For today’s Classic Materials we enjoy a short dose of William Perkins. No doubt this will please my good friend Christopher Ross (over at the Conventicle) who in his phD studies is practically ‘pastored’ by this Puritan giant! From The Art of Prophesying, our intriguing quote strikes a major blow against all attempts to persuade others by wise ‘erudition.’


“Now we must think about the actual preaching itself. Here two things are essential: (i) the hiding of human wisdom, and (ii) the demonstration or manifestation of the Spirit.

Human wisdom must be concealed, both in the content of the sermon and in the language we use. The preaching of the Word is the testimony of God and the profession of the knowledge of Christ; not of human skill. Furthermore, the hearers ought not to ascribe their faith to the gifts of men, but to the power of God’s Word (1 Cor 2:1, 2, 5).

But this does not mean that pulpits will be marked by a lack of knowledge or education. The minister may, and in fact must, privately make free use of the general arts and of philosophy as well as employ a wide variety of reading while he is preparing his sermon.

But in public exposition these should be hidden from the congregation, not ostentatiously paraded before them. As the Latin proverb says, Artis etiam celare artem – it is also the point of art to conceal art.

The demonstration of the Spirit (1 Cor 2:4) becomes a reality when, in preaching, the minister of the Word conducts himself in such a way that everyone – even those who are ignorant of the gospel and are unbelievers – recognise that it is not so much the preacher who is speaking, but the Spirit of God in him and by him (Mic 3:8; 1 Cor 2:4, 14:2). This is what makes his ministry living and powerful (Luke 11:27).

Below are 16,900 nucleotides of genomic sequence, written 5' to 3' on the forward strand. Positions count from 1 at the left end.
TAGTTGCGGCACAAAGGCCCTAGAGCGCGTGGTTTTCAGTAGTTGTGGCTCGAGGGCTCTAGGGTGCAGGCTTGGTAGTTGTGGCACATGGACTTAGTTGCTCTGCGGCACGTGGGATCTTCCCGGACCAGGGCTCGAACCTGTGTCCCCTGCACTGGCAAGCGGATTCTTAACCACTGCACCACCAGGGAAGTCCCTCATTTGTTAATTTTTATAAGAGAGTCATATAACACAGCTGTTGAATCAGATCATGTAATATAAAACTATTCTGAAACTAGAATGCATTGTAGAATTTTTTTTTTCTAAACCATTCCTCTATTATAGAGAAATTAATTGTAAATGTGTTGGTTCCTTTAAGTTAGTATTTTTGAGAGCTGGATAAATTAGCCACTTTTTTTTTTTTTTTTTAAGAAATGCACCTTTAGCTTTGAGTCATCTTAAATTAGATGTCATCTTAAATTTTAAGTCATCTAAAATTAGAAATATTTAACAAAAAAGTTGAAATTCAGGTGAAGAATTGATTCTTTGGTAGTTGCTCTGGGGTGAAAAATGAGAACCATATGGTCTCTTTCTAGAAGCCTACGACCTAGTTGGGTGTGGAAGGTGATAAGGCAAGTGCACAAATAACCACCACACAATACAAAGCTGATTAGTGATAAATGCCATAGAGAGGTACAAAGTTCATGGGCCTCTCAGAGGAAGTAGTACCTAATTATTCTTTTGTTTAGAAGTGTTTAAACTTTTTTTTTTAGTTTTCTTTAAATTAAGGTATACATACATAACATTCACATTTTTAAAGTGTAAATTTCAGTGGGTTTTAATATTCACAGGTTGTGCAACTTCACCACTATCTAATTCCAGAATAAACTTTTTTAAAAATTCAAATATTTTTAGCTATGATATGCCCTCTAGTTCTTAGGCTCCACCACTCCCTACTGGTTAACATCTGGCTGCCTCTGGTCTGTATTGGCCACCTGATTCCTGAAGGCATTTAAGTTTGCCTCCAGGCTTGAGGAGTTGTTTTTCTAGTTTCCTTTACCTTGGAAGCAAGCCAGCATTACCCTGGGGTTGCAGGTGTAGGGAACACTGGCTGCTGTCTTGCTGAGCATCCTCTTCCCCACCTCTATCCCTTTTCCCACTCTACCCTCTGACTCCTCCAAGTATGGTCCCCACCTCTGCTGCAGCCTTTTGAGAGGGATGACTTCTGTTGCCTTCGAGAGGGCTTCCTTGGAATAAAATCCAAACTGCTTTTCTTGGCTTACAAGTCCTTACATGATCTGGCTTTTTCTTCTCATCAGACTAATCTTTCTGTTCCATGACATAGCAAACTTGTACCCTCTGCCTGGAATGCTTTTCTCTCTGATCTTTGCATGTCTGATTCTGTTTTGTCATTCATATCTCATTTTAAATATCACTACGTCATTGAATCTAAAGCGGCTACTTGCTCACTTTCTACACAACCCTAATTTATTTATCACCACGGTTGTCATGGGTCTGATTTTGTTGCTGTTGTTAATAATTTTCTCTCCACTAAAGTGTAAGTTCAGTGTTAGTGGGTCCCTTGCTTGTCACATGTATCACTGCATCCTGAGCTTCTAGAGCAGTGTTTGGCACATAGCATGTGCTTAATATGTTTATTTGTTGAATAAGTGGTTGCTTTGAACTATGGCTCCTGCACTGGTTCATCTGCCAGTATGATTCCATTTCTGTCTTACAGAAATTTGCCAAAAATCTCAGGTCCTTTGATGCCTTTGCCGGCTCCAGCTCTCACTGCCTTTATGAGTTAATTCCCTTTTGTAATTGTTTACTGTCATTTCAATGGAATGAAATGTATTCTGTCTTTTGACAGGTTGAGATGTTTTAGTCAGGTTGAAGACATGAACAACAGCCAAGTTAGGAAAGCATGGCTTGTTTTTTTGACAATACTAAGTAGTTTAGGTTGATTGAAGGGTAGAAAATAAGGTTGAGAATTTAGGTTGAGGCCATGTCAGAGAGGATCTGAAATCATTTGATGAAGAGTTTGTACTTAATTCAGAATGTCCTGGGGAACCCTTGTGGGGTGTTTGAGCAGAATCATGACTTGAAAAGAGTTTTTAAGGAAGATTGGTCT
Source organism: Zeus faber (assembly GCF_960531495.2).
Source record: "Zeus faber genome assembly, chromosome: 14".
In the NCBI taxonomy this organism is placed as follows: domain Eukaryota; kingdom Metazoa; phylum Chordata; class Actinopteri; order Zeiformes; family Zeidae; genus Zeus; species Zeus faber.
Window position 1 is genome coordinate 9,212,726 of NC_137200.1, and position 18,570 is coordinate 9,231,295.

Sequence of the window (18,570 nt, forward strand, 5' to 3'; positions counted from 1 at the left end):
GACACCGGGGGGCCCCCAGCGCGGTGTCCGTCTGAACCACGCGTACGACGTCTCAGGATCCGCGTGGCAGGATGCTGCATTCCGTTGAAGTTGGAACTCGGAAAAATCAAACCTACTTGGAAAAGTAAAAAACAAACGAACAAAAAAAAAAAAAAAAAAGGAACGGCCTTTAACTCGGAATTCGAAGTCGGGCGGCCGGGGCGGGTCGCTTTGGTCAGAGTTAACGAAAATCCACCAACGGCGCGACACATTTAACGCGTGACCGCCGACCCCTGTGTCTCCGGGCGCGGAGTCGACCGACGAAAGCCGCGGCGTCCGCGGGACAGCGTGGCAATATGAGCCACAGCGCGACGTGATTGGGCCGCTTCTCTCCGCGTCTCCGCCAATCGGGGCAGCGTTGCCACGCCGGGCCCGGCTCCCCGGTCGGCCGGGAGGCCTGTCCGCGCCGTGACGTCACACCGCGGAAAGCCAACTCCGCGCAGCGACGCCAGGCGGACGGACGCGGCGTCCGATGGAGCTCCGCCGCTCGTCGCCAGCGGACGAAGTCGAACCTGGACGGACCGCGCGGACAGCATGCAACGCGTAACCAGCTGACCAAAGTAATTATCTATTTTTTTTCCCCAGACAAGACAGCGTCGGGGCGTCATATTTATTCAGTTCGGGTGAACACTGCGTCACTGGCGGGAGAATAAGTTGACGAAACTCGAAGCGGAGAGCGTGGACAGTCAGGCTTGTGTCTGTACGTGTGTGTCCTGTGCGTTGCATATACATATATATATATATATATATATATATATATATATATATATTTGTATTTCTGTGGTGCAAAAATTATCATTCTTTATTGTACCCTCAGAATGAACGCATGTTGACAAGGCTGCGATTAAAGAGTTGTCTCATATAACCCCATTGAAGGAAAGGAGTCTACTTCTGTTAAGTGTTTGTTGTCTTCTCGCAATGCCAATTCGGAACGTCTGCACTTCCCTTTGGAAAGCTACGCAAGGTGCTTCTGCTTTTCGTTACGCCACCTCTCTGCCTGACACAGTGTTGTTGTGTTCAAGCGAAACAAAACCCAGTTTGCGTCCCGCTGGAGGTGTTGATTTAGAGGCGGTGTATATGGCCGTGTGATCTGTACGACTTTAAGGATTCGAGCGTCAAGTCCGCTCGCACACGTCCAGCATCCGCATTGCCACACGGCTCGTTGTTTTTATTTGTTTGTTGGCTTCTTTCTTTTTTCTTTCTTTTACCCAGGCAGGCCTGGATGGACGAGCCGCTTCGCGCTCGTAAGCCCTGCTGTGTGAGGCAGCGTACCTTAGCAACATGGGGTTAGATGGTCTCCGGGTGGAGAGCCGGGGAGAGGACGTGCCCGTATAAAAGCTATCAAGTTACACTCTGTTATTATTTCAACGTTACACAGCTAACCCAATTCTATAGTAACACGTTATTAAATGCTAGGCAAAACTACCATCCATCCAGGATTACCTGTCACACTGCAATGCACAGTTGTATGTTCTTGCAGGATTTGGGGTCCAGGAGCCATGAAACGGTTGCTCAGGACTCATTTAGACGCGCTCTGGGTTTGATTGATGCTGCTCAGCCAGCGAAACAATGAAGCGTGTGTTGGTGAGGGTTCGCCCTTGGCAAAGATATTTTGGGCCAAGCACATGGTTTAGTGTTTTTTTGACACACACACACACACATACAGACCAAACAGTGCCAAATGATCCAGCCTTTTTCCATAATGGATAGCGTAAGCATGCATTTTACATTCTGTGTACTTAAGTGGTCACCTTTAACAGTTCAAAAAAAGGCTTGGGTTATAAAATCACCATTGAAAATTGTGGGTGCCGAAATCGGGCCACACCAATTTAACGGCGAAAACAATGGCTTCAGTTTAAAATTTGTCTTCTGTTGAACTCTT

Such a ‘demonstration’ will come to expression either in speech or gesture. The speech must be spiritual and gracious. Spiritual speech is speech which the Holy Spirit teaches (1 Cor 2:13). It is both simple and clear, tailored to the understanding of the hearers and appropriate for expressing the majesty of the SPirit (Acts 17:2, 3; 2 Cor 4:2-4; Gal 3:1).

For this reason, none of the specialised vocabluary of the arts, nor Greek and Latin phrases, nor odd turns of phrase should be used in the sermon. These distract the minds of those listeners who cannot see the connection between what has been said and what follows.”


The Priority of Pastor’s Conferences

March 19, 2007

Most years, they are a highlight. Beforehand they are an effort. I’m talking about pastor’s conferences. Speaking from recent experience, there never seems enough time to squeeze them in. But upon arrival, we wonder how we’d survive without them.


Last year I had the priviledge of attending two: the Scottish Ministry Assembly in Glasgow and the EMA in London. This year, I may be struggling a little (baby arriving in June!) but I’ve still managed to clock my first conference: watching some of the Ligonier proceedings through the wonders of a live feed!

So what are some of the benefits?

1. High quality teaching from other pastors. In many situations, pastors hardly hear anything but their own voice in the pulpit. Now they have opportunity to hear God’s Word through somebody else. Its especially helpful that this is often from an extremely gifted expositor (in the last few years I’ve been priviledged to hear the likes of John Piper, Tim Keller, Vaughan Roberts, Dick Lucas, and David Jackman).

2. Highly applicable teaching for pastors. One of the values of pastor’s conferences is that the expositions are especially targeted toward the needs of pastors. I know of no other setting where the preaching is aimed so specifically to our needy group.

3. Wonderful fellowship with other pastors. Could this be the best benefit at all? To know we’re not alone. To know that others labour and suffer. And who can quantify the value of ideas shared around the lunch table or encouragement shared from someone who’s ‘been there’?

But tell me: do you always, as a matter of priority, go to a pastor’s conference? If so, which conferences have you most benefited from?